Church going families have to decide their plan of attack: nursery, bring them to the service, or stop going to church until the kids are older. We fell into the bring them to the service camp because the very first time Isaac went to the nursery, he got the chicken pox. That's going to freak the heck out of a first time mom of a 10-month-old! Plus our kids don't do so well with strangers when they're babies so the nursery is kind of a disaster. And possibly the biggest reason is that Jim and I really want to be in church as a family and want our kids to know what church is, how to act in church, and to be part of that community. But, that is neither here nor there in this story. Bottom line, the babies and the kids come to church with us. I will say we have been fortunate that our kids do pretty well in church. I know this wouldn't work for everyone.
They are great while we sing, fine during kids' time, okay during the reading of the lessons. Then another song where all is well, but I know what's coming: The sermon. With my other three, I pulled the blanket over the baby and nursed him or her during the sermon. They're quiet and entertained, kind of like a church halftime for them, and I can more easily concentrate. That game doesn't work with Asher for two reasons. 1) he hates nursing while being covered so he makes quite a scene about it, squawking and pulling the blanket or nursing cover back and forth, back and forth. 2) he is a noisy nurser. Apparently he thoroughly enjoys his meal because he gulps and oohs and aahs the whole time.
I nursed him during a sermon when he was an itty bitty guy, not yet distracted by blankets over heads, and the visiting pastor called for a time of reflection in the middle of the sermon. I was mortified because I knew how it was going to go down. The entire sanctuary got quiet and I had two choices. I could unlatch the baby from the breast and we could all listen to a teeny baby scream his lungs out as I tried to discreetly cover myself and dash for the door or I could keep him on and we could listen to a teeny baby glug, glug, glug. I opted for the second option, wishing the seconds of this time of reflection would hurry the heck up. Jim and I were trying to silently laugh so hard that our shoulders were heaving and I may have snorted quietly. Yeah. Pretty sure I did. Needless to say, I did not do any reflecting that day.
That was not my best sermon moment, I will admit, but with four kids in ten years and many, many sermons under my belt, I kind of have it down. I pay attention while gauging how much longer the kid is going to last, if I need to quietly exit stage right, if I need to pull out a new toy, and if it seems like the pastor is in the wrap-up stage. My attention is pulled in a few different directions, but parents are known for their multi-tasking and this is no different.
A few weeks (months?) ago, Pastor David did a sermon based on the story of the woman at the well. It has stuck with me. I find myself going back to the story, rethinking the sermon. There is one verse that has played over and over in my mind since he read it that Sunday.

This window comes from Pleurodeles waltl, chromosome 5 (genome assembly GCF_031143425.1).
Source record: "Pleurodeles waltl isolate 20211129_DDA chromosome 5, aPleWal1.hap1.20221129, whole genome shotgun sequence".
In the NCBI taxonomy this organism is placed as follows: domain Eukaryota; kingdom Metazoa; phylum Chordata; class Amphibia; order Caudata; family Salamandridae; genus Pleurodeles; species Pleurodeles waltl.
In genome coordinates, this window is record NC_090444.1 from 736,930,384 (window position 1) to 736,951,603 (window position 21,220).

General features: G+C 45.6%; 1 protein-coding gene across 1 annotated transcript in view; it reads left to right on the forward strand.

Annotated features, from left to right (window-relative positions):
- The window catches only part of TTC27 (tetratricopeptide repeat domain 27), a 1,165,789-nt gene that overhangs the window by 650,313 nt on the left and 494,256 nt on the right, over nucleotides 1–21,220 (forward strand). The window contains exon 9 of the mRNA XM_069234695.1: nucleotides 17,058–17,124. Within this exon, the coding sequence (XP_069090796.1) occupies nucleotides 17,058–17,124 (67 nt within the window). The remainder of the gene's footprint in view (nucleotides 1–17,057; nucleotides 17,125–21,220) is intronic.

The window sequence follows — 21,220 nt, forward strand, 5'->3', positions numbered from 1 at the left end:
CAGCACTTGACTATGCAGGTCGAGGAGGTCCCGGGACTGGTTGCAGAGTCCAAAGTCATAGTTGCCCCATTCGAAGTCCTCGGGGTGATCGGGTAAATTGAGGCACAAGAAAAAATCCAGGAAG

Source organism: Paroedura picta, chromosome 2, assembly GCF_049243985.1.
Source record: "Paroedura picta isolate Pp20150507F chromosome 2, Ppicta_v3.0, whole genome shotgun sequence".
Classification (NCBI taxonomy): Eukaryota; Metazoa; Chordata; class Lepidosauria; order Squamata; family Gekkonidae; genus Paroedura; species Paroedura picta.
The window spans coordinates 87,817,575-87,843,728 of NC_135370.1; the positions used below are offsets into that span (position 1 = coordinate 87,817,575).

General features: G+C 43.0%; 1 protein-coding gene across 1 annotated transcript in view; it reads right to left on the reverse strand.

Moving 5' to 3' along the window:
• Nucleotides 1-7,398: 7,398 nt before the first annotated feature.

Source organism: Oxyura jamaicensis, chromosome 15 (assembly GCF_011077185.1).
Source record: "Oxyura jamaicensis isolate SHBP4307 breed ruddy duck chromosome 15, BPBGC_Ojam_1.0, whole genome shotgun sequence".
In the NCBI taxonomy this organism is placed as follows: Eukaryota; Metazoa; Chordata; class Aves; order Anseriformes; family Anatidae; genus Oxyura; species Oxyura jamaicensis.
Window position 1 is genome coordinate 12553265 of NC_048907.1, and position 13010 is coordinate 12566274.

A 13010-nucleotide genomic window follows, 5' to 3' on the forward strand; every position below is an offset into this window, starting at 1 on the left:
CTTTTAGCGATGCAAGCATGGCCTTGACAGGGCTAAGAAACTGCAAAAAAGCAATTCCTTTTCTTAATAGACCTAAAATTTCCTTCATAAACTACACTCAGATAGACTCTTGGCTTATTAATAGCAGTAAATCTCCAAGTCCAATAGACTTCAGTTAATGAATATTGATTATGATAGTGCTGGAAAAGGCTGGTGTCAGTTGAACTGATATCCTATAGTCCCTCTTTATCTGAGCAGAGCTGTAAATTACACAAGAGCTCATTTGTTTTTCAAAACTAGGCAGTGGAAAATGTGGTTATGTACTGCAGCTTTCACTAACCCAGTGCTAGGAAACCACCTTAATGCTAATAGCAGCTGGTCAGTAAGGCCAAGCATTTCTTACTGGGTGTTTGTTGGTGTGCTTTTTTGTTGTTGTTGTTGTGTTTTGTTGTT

I repeat, "We no longer believe JUST because of what you said."
But they used to. Just because of her they believed. They took her word for all of the great things she had to say about Jesus and because of that, because of the testimony of a woman, they believed. Just one person. Then, because of the testimony of the woman, they met him and heard for themselves and now they know that really, truly, for sure, this guy is the Savior. But it started with one woman talking to some people in her town.
In Anne of Green Gables, L. M. Montgomery writes, "All things great are wound up with all things little." And while we're on the subject of books I love, Bob Goff, author of Love Does tells a story about traveling to Jupiter and meeting one person from the planet. If that one person treats you well, you'll return to earth and tell people about the kindness of Jupiter-ites. On the other hand, if that one person treats you poorly, you'll rant about how rude all people of Jupiter are and how you'll never go back there because of the terrible way you were treated.
It's the same thing when someone meets a person who calls him or herself a Christian. Jesus isn't on earth anymore. People can't see God. We're it. For better or for worse, we are it.
People meet us, Christians, and, at least partly based on our interactions, decide if they want to travel to Jupiter again. Well, not Jupiter exactly. But they decide if they want to give this Jesus-following a try. Maybe they've had a bad experience at church. Maybe they've been told they sinned too much or sinned in the wrong way or didn't look the part or didn't have enough money or didn't fit in or any other ridiculous test people are told they have to pass to love God and, more importantly, be loved by God.
Here's the thing. There's no test. And we are it. We are the little things wound up with the great things. We are the little things wound up with THE great thing. The way we treat people, the words we choose, the love we show, or don't show. All of those things reflect on us and reflect on Christ.
We, you and I, could be the reason someone says, "I no longer believe just because of what you said. The kindness you showed made a difference to me. The love you shared touched me so deeply, resonated with me so deeply, that I wanted to know more. And now I believe. Because of what you said. I believe."
I've never met Jesus at the well, which makes sense since Jesus is no longer on earth and I've never hung out at a well. But I've felt Jesus in my life, close and personal and deep. Picking me up when I was low, low down. And I want to be that for other people. In the name of a God who is good and right and trustworthy and loving. I want to be that.